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Plant responses to diversity-driven selection and associated rhizosphere microbial communities

Citation

Wagg, Cameron et al. (2019), Plant responses to diversity-driven selection and associated rhizosphere microbial communities, Dryad, Dataset, https://doi.org/10.5061/dryad.jsxksn05k

Abstract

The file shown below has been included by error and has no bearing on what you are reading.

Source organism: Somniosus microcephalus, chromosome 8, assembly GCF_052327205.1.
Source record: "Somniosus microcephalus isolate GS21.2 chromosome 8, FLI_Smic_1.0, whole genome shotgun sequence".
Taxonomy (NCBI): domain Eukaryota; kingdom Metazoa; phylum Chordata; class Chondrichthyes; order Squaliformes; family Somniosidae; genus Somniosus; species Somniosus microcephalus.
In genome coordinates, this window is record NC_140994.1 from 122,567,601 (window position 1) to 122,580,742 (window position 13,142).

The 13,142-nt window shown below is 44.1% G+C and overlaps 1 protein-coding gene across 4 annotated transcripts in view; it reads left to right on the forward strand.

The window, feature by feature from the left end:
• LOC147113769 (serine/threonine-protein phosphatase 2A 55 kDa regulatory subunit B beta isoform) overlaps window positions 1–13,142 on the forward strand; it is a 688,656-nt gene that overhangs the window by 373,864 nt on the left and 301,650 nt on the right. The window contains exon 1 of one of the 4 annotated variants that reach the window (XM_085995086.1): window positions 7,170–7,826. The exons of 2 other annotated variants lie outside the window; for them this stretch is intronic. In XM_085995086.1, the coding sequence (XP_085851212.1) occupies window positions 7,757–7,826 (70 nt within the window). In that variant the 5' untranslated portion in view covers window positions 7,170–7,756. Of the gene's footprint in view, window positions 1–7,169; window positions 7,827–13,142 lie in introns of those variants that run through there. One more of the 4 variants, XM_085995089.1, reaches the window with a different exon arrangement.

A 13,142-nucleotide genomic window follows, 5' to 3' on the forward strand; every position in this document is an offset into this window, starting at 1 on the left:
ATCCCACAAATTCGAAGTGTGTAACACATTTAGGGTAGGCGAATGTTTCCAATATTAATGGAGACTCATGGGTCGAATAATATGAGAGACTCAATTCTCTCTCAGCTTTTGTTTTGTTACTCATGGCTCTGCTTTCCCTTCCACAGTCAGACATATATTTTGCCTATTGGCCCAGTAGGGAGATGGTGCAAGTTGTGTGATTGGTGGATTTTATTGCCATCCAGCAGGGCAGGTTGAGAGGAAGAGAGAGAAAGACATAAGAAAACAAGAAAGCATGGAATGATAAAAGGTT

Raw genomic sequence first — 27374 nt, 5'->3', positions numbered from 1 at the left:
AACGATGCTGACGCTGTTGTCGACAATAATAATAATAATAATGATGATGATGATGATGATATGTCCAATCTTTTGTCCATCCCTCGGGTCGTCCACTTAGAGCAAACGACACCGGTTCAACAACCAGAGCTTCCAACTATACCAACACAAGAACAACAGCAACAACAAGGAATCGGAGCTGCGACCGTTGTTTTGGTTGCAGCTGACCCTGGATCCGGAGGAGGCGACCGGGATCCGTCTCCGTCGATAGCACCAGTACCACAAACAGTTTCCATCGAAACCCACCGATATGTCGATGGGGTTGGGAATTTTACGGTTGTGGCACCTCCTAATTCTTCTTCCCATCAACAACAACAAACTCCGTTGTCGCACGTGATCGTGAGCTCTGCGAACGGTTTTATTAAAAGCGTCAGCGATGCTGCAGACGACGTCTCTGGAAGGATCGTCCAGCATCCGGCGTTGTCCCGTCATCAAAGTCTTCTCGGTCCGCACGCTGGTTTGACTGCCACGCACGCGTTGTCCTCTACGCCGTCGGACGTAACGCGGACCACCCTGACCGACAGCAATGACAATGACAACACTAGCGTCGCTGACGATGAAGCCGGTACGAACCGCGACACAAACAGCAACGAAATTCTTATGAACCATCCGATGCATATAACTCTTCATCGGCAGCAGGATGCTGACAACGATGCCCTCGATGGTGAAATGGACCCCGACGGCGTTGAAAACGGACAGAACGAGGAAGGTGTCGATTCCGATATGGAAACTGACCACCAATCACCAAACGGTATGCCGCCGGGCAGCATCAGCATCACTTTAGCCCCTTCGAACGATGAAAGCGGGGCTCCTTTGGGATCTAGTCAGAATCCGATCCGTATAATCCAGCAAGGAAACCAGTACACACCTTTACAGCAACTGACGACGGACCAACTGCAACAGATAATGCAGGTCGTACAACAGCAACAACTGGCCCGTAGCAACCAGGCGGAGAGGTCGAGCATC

1. Plant diversity loss can alter plant interactions and rhizosphere microbial communities. These altered interactions in turn exert diversity-driven selection pressures to which plants may respond with phenotypic changes. Diverse plant communities may favour the survival and fitness of individuals with traits that avoid competition. Conversely monocultures may accumulate species-specific pests favouring greater investment in defence traits. Yet it is unknown how altered plant rhizosphere interactions influence the plant diversity-driven selection for altered plant phenotypes. 2. We tested for plant diversity-driven selection on plant aboveground traits and how these traits are modified by their rhizosphere microbial communities after 11 years in experimental plant monocultures and mixtures. Plants propagated from monocultures or mixtures were grown in combination with their ‘home’ vs. ‘away’ arbuscular mycorrhizal fungi (AMF) or non-AMF microbes in two separate experiments using five and eight plant species respectively. We hypothesized plants in monocultures may be selected for better defence and better performance in association with rhizosphere microbial communities compared with plants in mixtures. 3. Monoculture and mixture plants significantly differed in their aboveground phenotypes. As predicted, plant traits related to defence (greater leaf mass per area and leaf dry matter content, reduced leaf damage) were more pronounced in monoculture plants in both experiments. Effects of the rhizosphere microbial communities, which generally enhanced plant growth, tended to be species-specific. Significant three-way interactions between diversity-driven selection, AMF treatment and plant species showed that home vs. away effects could be positive or negative, depending on plant species. 4. We conclude that long-term differences in plant diversity lead to selection for altered plant phenotypes. Such differences may be further modified in association with the AMF microbial communities derived from the different plant diversity treatments, but often outcomes are species-specific. This suggests that plant species differ in their capacity to respond to diversity loss and associated changes in rhizosphere microbial communities, making it complicated to predict community-level responses to such loss.